The major city of Tabriz, located near the Turkish border, is the center of classically designed antique carpets in Northwest Persia. At the foot of the beautiful Elbruz Mountains, Tabriz has a noteworthy history, both as the Persian market center most linked geographically to European and Western commerce, and as the source of the most venerated weavings: the inspired carpets of the Shah Abbas period during the 15th and 16th centuries.
With such auspicious beginnings, during the second half of the 19th century, the city boasted some of the most famous masters such as Kurban Dai, Sheik Safi, Faradji. and most notably, the luminary Hadji Jallili (Haji Jalili), all of whom were responsible for the reclamation of this celebrated past by reinventing a truly memorable Tabriz carpet production.
Since the middle of the 19th century, Tabriz has lead a resurgence in Persian carpet-weaving both for domestic use and for export. With strict standards of craftsmanship and quality of materials used, Tabriz rug weavers produced tight densely-knotted structures and elaborate floral displays. Some of the finest workshop Tabriz rugs, woven exclusively for carpet aficionados among the nobility, are technical achievements unsurpassed by any other weavings of the 20th century.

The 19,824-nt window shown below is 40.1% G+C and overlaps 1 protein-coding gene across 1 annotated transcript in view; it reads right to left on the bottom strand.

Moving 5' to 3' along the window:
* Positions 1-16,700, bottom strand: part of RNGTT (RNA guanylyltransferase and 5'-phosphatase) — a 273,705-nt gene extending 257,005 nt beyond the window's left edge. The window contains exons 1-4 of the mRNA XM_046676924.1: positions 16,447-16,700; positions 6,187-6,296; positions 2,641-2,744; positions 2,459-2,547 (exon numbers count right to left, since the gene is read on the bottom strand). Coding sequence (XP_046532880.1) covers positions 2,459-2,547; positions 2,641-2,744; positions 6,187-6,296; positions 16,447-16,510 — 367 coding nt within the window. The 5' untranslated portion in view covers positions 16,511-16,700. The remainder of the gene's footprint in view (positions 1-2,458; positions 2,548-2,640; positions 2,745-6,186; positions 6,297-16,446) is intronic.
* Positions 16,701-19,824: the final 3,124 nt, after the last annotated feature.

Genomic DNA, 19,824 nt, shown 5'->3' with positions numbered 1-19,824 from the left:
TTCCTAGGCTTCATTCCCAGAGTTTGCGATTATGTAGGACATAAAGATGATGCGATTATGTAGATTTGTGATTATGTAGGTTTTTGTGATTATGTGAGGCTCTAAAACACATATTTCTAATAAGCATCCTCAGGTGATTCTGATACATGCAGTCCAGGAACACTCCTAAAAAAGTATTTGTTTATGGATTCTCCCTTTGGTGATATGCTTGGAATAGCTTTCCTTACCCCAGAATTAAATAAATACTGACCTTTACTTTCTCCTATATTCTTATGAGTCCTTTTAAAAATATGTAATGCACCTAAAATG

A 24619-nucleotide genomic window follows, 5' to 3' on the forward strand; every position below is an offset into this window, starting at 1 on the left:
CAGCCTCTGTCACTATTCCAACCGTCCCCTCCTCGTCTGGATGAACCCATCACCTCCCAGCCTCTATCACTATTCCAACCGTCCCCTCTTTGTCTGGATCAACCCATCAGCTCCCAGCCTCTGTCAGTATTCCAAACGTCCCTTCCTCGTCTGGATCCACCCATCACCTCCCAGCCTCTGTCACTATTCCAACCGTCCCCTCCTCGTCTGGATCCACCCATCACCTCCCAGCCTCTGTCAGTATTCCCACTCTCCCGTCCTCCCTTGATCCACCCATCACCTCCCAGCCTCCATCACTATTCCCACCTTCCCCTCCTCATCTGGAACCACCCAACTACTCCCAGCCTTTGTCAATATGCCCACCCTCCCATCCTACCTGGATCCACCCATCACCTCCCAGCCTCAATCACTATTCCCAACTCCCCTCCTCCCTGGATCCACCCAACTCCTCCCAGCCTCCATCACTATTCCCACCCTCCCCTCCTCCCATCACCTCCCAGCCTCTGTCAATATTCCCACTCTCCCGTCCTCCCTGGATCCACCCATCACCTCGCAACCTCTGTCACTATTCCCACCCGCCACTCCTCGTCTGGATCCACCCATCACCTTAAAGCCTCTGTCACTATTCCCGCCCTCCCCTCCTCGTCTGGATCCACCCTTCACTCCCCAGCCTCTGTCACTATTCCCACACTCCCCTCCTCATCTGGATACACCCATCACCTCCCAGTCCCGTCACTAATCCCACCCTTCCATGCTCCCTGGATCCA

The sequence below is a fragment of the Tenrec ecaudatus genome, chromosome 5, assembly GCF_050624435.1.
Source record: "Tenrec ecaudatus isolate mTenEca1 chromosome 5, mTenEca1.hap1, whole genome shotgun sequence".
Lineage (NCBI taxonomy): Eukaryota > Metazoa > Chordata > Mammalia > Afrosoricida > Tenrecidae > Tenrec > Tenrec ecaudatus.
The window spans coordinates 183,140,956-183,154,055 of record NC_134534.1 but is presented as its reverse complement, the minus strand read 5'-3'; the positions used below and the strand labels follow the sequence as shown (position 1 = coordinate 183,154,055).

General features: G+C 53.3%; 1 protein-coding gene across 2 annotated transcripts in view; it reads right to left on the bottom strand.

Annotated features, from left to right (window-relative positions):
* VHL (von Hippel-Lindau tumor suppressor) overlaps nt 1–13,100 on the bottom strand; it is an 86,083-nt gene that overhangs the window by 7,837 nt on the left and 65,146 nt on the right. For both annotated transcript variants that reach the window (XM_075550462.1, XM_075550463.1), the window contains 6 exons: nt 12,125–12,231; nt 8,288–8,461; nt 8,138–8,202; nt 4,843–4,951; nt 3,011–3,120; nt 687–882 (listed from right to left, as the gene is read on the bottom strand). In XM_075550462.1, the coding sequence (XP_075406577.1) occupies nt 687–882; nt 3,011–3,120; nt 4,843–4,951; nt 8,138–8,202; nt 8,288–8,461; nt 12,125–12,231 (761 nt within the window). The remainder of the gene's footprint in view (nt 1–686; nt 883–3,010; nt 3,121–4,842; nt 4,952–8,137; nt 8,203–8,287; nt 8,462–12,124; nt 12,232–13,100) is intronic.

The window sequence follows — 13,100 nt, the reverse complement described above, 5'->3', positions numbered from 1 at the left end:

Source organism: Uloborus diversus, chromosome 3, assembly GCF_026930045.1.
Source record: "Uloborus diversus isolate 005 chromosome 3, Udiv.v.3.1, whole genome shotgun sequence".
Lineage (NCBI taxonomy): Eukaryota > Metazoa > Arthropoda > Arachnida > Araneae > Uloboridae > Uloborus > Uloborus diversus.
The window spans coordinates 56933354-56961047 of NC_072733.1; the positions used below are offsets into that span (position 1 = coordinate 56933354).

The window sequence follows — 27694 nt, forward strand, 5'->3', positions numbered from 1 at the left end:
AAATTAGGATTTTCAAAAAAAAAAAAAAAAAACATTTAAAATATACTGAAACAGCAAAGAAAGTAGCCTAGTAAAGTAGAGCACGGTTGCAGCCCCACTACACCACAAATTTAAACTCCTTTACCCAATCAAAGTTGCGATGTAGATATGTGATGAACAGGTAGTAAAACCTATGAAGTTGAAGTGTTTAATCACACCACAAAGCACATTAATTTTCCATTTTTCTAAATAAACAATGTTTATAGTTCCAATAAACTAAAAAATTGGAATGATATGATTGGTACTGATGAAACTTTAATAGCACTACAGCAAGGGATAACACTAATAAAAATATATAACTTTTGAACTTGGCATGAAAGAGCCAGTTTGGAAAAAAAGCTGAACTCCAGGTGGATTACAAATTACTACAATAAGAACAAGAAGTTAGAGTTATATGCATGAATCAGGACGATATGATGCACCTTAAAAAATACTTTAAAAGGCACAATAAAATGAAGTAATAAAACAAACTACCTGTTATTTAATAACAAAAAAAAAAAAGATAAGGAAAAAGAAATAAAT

Like Kashan and Isfahan carpets, Tabriz rugs capture the sophistication and refinement of the classical Safavid Court carpets. Reflected in many fine examples of antique Tabriz carpets is this rich heritage of the elegant court tradition combined with subtle innovations inspired by Western taste and artistry.
The Tabriz rug weavers drew on a varied repertoire of delicate designs: multi-faceted flowerheads, subtle arabesques, lush vinery rendered in naturalistic detail, and precise allover “Herati” patterns, all woven in jewel-toned colors.